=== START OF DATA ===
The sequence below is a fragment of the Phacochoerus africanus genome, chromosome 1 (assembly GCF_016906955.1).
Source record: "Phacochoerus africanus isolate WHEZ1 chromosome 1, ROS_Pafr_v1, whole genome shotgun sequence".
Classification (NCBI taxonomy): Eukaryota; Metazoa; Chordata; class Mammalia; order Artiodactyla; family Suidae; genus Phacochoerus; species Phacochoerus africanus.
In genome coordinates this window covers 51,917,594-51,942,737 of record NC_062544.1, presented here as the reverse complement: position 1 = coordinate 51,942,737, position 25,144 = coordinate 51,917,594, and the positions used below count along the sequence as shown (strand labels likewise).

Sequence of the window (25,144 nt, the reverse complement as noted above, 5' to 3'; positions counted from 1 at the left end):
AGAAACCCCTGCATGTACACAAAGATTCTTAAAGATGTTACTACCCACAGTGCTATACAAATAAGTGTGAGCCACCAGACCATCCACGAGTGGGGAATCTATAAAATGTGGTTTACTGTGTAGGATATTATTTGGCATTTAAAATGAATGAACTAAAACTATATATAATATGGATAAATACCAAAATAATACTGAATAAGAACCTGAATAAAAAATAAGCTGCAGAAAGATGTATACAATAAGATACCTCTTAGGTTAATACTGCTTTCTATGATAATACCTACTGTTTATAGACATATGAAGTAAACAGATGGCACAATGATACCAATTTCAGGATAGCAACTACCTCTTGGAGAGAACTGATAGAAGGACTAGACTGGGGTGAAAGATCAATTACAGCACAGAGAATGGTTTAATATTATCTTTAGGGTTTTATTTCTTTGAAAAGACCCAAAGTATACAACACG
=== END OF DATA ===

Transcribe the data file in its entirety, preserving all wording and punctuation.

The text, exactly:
The sequence below is a fragment of the Phacochoerus africanus genome, chromosome 1 (assembly GCF_016906955.1).
Source record: "Phacochoerus africanus isolate WHEZ1 chromosome 1, ROS_Pafr_v1, whole genome shotgun sequence".
Classification (NCBI taxonomy): Eukaryota; Metazoa; Chordata; class Mammalia; order Artiodactyla; family Suidae; genus Phacochoerus; species Phacochoerus africanus.
In genome coordinates this window covers 51,917,594-51,942,737 of record NC_062544.1, presented here as the reverse complement: position 1 = coordinate 51,942,737, position 25,144 = coordinate 51,917,594, and the positions used below count along the sequence as shown (strand labels likewise).

Sequence of the window (25,144 nt, the reverse complement as noted above, 5' to 3'; positions counted from 1 at the left end):
AGAAACCCCTGCATGTACACAAAGATTCTTAAAGATGTTACTACCCACAGTGCTATACAAATAAGTGTGAGCCACCAGACCATCCACGAGTGGGGAATCTATAAAATGTGGTTTACTGTGTAGGATATTATTTGGCATTTAAAATGAATGAACTAAAACTATATATAATATGGATAAATACCAAAATAATACTGAATAAGAACCTGAATAAAAAATAAGCTGCAGAAAGATGTATACAATAAGATACCTCTTAGGTTAATACTGCTTTCTATGATAATACCTACTGTTTATAGACATATGAAGTAAACAGATGGCACAATGATACCAATTTCAGGATAGCAACTACCTCTTGGAGAGAACTGATAGAAGGACTAGACTGGGGTGAAAGATCAATTACAGCACAGAGAATGGTTTAATATTATCTTTAGGGTTTTATTTCTTTGAAAAGACCCAAAGTATACAACACG